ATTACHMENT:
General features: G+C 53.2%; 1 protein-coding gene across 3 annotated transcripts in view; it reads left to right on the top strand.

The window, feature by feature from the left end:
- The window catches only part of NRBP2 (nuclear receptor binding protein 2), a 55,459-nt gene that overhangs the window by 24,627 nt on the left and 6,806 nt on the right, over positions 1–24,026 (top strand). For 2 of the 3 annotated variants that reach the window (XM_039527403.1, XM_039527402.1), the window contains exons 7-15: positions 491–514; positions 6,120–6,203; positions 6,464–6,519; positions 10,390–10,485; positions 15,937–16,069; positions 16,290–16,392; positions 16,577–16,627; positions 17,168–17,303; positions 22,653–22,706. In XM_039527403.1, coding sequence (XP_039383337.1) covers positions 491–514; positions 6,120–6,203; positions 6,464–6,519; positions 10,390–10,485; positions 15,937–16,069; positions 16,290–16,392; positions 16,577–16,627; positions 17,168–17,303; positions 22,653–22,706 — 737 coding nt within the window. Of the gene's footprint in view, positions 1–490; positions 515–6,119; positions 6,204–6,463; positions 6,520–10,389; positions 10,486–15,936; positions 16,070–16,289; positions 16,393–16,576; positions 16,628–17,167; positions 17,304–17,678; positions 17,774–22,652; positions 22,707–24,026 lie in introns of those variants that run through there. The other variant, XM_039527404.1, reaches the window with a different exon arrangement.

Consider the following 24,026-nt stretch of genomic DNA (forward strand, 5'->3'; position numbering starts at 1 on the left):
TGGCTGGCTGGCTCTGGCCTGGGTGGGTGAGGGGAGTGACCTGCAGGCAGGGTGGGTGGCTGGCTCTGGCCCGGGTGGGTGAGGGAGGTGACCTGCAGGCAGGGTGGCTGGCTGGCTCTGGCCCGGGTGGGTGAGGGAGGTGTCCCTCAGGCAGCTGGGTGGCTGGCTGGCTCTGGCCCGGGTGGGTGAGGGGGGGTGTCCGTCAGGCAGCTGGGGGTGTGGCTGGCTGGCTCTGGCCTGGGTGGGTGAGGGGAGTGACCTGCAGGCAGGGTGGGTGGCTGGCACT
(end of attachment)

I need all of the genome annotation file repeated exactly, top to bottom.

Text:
General features: G+C 53.2%; 1 protein-coding gene across 3 annotated transcripts in view; it reads left to right on the top strand.

The window, feature by feature from the left end:
- The window catches only part of NRBP2 (nuclear receptor binding protein 2), a 55,459-nt gene that overhangs the window by 24,627 nt on the left and 6,806 nt on the right, over positions 1–24,026 (top strand). For 2 of the 3 annotated variants that reach the window (XM_039527403.1, XM_039527402.1), the window contains exons 7-15: positions 491–514; positions 6,120–6,203; positions 6,464–6,519; positions 10,390–10,485; positions 15,937–16,069; positions 16,290–16,392; positions 16,577–16,627; positions 17,168–17,303; positions 22,653–22,706. In XM_039527403.1, coding sequence (XP_039383337.1) covers positions 491–514; positions 6,120–6,203; positions 6,464–6,519; positions 10,390–10,485; positions 15,937–16,069; positions 16,290–16,392; positions 16,577–16,627; positions 17,168–17,303; positions 22,653–22,706 — 737 coding nt within the window. Of the gene's footprint in view, positions 1–490; positions 515–6,119; positions 6,204–6,463; positions 6,520–10,389; positions 10,486–15,936; positions 16,070–16,289; positions 16,393–16,576; positions 16,628–17,167; positions 17,304–17,678; positions 17,774–22,652; positions 22,707–24,026 lie in introns of those variants that run through there. The other variant, XM_039527404.1, reaches the window with a different exon arrangement.

Consider the following 24,026-nt stretch of genomic DNA (forward strand, 5'->3'; position numbering starts at 1 on the left):
TGGCTGGCTGGCTCTGGCCTGGGTGGGTGAGGGGAGTGACCTGCAGGCAGGGTGGGTGGCTGGCTCTGGCCCGGGTGGGTGAGGGAGGTGACCTGCAGGCAGGGTGGCTGGCTGGCTCTGGCCCGGGTGGGTGAGGGAGGTGTCCCTCAGGCAGCTGGGTGGCTGGCTGGCTCTGGCCCGGGTGGGTGAGGGGGGGTGTCCGTCAGGCAGCTGGGGGTGTGGCTGGCTGGCTCTGGCCTGGGTGGGTGAGGGGAGTGACCTGCAGGCAGGGTGGGTGGCTGGCACT